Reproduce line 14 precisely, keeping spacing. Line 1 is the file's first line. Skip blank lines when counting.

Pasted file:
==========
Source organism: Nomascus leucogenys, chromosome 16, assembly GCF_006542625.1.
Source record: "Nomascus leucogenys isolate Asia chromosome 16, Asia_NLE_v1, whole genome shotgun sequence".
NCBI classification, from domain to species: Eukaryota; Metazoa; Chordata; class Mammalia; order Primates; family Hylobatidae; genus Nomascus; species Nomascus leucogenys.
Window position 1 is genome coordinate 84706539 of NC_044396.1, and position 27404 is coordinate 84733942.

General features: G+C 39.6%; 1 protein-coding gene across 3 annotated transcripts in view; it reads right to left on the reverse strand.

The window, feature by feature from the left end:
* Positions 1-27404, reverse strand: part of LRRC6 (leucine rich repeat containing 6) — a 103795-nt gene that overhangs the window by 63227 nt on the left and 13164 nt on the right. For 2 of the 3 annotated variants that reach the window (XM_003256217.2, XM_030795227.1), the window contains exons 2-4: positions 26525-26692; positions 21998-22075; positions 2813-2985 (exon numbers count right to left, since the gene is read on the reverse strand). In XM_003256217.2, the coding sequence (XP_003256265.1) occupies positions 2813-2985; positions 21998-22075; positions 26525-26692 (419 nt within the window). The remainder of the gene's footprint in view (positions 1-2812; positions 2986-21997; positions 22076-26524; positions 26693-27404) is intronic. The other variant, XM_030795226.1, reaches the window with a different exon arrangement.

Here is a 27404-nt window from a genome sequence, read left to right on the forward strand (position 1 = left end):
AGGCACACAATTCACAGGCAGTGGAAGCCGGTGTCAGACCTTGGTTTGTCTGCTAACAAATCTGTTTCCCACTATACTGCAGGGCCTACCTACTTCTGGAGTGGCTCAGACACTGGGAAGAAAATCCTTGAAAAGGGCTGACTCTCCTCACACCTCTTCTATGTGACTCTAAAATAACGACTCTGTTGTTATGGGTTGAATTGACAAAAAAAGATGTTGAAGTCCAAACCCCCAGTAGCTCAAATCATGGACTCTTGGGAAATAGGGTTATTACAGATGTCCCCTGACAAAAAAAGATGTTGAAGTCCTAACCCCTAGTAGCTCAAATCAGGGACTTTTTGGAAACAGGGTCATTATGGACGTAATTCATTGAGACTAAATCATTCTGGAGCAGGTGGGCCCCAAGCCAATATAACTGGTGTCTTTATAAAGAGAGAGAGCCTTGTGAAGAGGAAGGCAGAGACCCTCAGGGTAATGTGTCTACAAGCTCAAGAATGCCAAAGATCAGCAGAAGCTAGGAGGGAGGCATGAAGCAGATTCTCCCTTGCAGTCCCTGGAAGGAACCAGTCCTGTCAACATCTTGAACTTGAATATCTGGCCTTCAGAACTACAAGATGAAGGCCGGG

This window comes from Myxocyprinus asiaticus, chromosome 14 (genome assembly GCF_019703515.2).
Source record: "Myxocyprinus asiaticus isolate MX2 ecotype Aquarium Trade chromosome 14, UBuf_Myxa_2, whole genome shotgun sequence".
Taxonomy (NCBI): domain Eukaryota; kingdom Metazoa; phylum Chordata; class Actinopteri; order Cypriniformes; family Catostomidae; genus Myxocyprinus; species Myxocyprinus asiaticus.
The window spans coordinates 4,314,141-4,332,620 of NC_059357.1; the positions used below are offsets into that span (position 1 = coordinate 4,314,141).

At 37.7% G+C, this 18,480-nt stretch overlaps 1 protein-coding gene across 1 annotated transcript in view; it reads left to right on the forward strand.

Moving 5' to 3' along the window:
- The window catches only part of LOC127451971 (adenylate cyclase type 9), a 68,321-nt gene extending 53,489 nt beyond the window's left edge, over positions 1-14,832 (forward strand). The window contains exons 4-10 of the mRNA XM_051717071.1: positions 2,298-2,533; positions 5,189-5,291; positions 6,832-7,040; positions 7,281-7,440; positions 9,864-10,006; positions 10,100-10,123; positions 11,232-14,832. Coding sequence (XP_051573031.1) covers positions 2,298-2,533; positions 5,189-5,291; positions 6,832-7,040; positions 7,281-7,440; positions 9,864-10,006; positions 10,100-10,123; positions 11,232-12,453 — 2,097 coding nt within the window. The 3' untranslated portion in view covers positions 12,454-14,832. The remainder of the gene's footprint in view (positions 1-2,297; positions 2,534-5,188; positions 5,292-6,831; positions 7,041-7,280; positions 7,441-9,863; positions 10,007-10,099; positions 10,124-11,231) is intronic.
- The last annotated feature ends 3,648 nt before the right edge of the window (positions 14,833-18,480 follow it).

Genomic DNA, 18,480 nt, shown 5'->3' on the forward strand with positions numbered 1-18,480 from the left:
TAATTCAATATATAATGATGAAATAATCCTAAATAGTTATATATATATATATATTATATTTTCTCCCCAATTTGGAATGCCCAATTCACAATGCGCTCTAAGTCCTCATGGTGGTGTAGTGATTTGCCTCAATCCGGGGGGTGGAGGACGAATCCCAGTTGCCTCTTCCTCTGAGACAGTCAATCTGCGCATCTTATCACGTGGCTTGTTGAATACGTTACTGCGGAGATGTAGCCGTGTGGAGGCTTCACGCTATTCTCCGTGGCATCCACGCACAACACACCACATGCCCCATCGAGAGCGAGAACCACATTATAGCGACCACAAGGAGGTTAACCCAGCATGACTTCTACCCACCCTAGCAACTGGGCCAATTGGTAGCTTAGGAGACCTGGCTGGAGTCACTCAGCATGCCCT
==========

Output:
At 37.7% G+C, this 18,480-nt stretch overlaps 1 protein-coding gene across 1 annotated transcript in view; it reads left to right on the forward strand.